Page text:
Thanksgiving is a peak day for gathering with family and friends. Unfortunately, it’s also the peak day for home cooking fires. Maybe that’s not surprising, considering that the major cause of home fires is cooking—a big part of Thanksgiving activities. In fact, Thanksgiving has three times the average number of home fires involving cooking equipment as all other days of the year.
The U.S. Fire Administration offers these tips for a happy and safe Thanksgiving.
- Stay in the kitchen when you are cooking – frying, broiling or boiling – at high temperatures.
- Make your cooking area safe. Move things that can burn away from the stove. Turn pot handles toward the back so they can’t be bumped.
- Watch what you’re cooking. Use a timer when roasting a turkey or baking.
- Be prepared. Keep a large pan lid or baking sheet handy in case you need to smother a pan fire.
- Stay awake and alert while you’re cooking. If you see smoke or the grease starts to boil in your pan, turn the burner off.
- Prevent burns. Wear short sleeves when you cook, or roll them up. Don’t lean over the burner. Use potholders and oven mitts to handle hot cookware.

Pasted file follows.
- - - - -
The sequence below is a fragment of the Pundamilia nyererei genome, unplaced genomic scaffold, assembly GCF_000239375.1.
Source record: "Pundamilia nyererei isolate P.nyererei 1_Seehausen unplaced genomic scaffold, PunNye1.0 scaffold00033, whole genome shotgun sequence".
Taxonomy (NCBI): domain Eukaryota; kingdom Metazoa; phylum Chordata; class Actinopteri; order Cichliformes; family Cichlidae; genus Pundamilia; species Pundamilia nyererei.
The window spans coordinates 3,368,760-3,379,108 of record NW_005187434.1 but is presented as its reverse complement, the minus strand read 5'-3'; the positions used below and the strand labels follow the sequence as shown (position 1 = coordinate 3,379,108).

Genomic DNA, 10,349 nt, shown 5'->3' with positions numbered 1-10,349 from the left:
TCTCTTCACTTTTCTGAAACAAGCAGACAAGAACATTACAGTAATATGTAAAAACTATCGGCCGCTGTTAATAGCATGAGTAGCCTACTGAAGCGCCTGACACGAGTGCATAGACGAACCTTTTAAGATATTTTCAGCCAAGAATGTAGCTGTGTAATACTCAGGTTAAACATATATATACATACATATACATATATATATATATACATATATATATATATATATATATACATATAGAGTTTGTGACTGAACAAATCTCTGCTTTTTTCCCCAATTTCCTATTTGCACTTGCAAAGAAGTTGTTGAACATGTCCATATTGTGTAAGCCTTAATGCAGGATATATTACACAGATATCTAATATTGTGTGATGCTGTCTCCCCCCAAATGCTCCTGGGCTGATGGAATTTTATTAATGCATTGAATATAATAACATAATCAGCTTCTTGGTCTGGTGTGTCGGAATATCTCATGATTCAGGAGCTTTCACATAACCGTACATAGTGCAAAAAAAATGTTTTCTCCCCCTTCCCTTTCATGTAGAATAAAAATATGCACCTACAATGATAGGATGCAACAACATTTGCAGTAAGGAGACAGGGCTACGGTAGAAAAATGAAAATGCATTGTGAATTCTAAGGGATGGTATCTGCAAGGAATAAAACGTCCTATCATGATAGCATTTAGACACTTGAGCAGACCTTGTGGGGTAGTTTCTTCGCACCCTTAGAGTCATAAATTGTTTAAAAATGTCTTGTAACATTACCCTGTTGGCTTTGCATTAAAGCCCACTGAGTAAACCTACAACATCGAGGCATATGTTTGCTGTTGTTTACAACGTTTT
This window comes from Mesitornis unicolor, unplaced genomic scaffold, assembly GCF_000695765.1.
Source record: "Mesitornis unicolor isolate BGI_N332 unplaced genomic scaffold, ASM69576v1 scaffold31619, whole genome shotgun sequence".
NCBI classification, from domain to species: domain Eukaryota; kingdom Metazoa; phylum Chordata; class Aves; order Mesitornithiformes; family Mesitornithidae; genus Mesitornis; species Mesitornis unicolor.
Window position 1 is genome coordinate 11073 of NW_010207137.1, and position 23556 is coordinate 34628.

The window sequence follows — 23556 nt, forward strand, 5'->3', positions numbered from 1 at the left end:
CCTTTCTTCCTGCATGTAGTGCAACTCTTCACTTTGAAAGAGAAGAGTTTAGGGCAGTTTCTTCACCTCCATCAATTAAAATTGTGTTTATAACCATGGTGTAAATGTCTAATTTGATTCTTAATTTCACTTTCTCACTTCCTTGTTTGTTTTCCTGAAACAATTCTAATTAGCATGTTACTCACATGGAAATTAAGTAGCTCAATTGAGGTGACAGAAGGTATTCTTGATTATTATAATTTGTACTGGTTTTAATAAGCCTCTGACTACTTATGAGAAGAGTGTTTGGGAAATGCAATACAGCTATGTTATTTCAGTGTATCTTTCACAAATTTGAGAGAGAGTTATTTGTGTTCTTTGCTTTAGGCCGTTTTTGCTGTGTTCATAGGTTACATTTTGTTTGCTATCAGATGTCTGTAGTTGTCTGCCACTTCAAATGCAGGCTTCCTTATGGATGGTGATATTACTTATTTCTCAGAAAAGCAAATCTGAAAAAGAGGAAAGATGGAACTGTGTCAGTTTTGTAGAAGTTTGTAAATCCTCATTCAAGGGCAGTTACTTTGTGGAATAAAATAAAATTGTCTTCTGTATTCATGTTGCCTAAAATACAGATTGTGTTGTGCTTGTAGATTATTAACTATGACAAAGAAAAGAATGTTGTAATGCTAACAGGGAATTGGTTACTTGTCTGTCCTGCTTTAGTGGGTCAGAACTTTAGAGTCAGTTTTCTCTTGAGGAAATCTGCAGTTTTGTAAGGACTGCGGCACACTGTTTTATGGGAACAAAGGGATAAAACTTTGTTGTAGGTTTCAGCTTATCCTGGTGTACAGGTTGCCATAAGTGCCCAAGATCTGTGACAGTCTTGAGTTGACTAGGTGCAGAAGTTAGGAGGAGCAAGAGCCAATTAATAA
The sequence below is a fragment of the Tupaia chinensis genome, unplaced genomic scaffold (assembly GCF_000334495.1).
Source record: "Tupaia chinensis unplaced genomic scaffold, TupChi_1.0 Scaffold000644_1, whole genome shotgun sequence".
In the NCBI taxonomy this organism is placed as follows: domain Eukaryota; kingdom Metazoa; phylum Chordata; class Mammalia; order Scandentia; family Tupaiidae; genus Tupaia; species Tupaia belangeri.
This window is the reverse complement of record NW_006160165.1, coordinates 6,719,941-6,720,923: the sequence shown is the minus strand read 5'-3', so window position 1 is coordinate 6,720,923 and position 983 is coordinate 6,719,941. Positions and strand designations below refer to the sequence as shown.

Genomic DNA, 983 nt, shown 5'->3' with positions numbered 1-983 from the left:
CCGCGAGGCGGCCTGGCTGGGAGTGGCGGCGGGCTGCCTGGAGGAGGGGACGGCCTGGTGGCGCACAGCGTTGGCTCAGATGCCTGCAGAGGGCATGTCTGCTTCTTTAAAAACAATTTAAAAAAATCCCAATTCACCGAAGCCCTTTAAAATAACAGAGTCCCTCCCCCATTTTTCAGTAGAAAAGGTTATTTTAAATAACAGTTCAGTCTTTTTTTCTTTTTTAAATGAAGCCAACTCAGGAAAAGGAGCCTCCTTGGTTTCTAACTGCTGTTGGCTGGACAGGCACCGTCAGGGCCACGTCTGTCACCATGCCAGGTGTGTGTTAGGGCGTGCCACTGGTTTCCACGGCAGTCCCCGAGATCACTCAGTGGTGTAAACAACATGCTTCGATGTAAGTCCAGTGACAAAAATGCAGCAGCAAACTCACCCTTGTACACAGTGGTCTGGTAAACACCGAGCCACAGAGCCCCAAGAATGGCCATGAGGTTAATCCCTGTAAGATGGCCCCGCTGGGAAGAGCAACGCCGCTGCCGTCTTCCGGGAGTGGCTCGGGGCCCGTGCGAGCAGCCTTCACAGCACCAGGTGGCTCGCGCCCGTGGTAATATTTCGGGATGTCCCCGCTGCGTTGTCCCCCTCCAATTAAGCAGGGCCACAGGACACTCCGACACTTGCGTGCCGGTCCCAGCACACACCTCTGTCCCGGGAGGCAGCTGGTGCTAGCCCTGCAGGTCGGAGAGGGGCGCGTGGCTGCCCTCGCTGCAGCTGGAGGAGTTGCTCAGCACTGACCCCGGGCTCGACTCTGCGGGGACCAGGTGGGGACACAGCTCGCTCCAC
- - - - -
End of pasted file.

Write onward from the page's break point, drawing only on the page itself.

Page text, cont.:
- Keep young children at least 3 feet away from the stove, oven or any place where hot food or drink is being prepared or carried. Keep hot foods and liquids away from table and counter edges.
USFA also wants you to know about turkey fryers:
- Turkey fryers can easily tip over, spilling hot cooking oil over a large area.
- An overfilled cooking pot will spill cooking oil when the turkey is put in, and a partially frozen turkey will splatter cooking oil when put in the pot.
- Even a small amount of cooking oil spilling on a hot burner can cause a large fire.
- Without thermostat controls, deep fryers can overheat oil to the point of starting a fire.
- The sides of the cooking pot, lid and pot handles can get dangerously hot.
- Visit the USFA website for more information on turkey fryer safety
More tips for staying safe during the upcoming holidays: